How Long Can You Keep a Fresh Turkey In The Refrigerator?

Buying frozen turkeys might be the norm, but many consumers prefer to seek out fresh poultry whenever possible. The problem is, you’ll have to cook it off quickly to ensure that it remains fresh. Exactly how long can you keep a fresh turkey in the refrigerator before cooking it? Our guide will give you the answer.

How Long Can You Keep a Fresh Turkey In The Refrigerator?

Fresh turkey should keep in the refrigerator for 1 to 2 days. If you wait any longer, the meat might begin to show signs of spoilage. Store the bird in the coldest section of the fridge, and freeze it if you aren’t going to be able to cook it off within 48 hours.

Sell-By vs. Use-By

Don’t rely on any “sell-by” dates you might see on the turkey’s packaging. These are put in place as guidelines for the sellers. They’re not intended to be used as recommendations for the consumer.

That said, if you see a “use-by” or a “best by” date on the package, feel free to use it as a storage guideline. The turkey should keep in the refrigerator until this date as long as the package is unopened and the refrigerator temperature is set below 40 degrees. If you won’t be able to cook the turkey within that time frame, freeze it instead.

How Long Will a Fresh Turkey Keep When Refrigerated?

With proper storage, a fresh turkey can last in the fridge for up to 2 days. We would recommend cooking it off as soon as possible after bringing it home, preferably within a day.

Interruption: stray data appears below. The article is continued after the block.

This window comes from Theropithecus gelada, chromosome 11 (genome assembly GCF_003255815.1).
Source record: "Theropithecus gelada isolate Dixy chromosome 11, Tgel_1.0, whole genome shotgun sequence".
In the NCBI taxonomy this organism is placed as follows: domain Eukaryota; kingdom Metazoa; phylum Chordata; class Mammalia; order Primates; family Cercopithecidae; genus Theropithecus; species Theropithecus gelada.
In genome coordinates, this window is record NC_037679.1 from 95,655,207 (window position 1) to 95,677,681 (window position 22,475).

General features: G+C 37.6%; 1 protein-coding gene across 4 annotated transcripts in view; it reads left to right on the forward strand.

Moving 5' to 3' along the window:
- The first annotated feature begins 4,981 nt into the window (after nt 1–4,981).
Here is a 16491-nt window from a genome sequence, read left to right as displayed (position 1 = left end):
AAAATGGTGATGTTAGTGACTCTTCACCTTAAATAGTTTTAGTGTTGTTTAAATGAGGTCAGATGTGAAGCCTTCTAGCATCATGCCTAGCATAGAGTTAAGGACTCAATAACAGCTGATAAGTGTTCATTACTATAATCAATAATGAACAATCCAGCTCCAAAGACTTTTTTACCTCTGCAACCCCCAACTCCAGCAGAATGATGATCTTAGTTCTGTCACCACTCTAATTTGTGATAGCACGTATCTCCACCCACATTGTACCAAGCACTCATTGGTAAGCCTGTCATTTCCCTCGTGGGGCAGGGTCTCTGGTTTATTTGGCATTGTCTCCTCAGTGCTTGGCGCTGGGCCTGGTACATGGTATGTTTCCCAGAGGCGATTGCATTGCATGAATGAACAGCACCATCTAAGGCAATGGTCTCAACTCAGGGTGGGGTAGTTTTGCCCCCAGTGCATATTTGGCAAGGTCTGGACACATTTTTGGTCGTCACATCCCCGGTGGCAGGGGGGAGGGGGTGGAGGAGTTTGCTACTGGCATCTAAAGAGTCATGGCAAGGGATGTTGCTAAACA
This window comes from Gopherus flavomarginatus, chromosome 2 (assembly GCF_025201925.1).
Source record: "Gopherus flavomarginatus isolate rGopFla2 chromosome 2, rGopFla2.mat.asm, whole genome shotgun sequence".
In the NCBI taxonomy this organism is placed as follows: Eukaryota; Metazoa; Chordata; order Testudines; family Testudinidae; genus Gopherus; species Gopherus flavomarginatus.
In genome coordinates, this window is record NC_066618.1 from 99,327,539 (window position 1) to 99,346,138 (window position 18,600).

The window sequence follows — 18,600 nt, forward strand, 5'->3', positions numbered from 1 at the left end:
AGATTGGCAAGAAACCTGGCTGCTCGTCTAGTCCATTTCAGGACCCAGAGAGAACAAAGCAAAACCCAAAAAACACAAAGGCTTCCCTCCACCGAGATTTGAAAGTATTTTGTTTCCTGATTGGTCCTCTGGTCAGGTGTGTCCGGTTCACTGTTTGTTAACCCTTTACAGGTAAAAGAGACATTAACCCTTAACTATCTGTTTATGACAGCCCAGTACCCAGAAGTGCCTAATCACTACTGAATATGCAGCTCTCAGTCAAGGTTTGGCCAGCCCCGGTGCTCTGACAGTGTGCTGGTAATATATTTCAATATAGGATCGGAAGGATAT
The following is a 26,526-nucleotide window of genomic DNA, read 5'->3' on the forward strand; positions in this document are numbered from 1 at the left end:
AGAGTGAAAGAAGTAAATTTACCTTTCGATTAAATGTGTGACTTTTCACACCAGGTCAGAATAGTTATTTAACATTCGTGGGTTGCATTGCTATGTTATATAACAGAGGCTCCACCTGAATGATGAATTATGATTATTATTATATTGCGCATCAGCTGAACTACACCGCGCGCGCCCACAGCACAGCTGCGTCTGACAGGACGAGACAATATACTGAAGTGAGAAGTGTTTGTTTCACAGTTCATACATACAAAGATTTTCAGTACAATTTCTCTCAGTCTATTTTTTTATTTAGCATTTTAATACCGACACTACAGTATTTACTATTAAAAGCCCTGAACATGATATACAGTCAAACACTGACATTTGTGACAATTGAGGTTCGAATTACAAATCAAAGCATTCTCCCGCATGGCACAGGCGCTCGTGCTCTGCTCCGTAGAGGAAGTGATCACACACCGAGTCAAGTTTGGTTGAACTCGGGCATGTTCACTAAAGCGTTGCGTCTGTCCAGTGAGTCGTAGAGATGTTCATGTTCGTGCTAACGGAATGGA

Note that we’re referring to turkeys that you’ve purchased fresh from the store, not previously frozen turkeys that you’ve thawed in the fridge. However, the rules aren’t all that different for thawed turkeys. Once the bird has fully defrosted, you’ll have 1 to 2 days to prepare and enjoy it before it starts to deteriorate.

What Will Happen If I Wait Longer?

Storing fresh turkey for longer than 2 days will increase the risk of spoilage. The pathogens responsible for spoiled meat are different from the ones that cause food poisoning, but you’ll still want to avoid them at all costs.

When the turkey starts to go bad, it may display various warning signs, like a slimy texture or a foul, egg-like odor. You won’t necessarily get sick from eating the spoiled meat, but it won’t be anywhere near as delicious as you’d hoped.

A healthy adult might suffer from a mild upset stomach after consuming spoiled turkey. Children, the elderly, and the immunocompromised are prone to more serious illness. Therefore, if you’re serving the turkey as the centerpiece of a multi-generational celebration, there’s more risk involved.

Why Stores Can Store Turkey Longer

You might be wondering how supermarkets and butcher shops can ever turn a profit on turkey sales if the birds are going to spoil in such a short period of time. In truth, the answer is a simple one: superior refrigeration techniques.

Commercial coolers are routinely inspected for quality and receive regular maintenance as a result. It’s also easier for workers to tell precisely how cold the conditions are. With home refrigerators, the temperature rises slightly every time you open the door, which can be problematic when storing fresh poultry.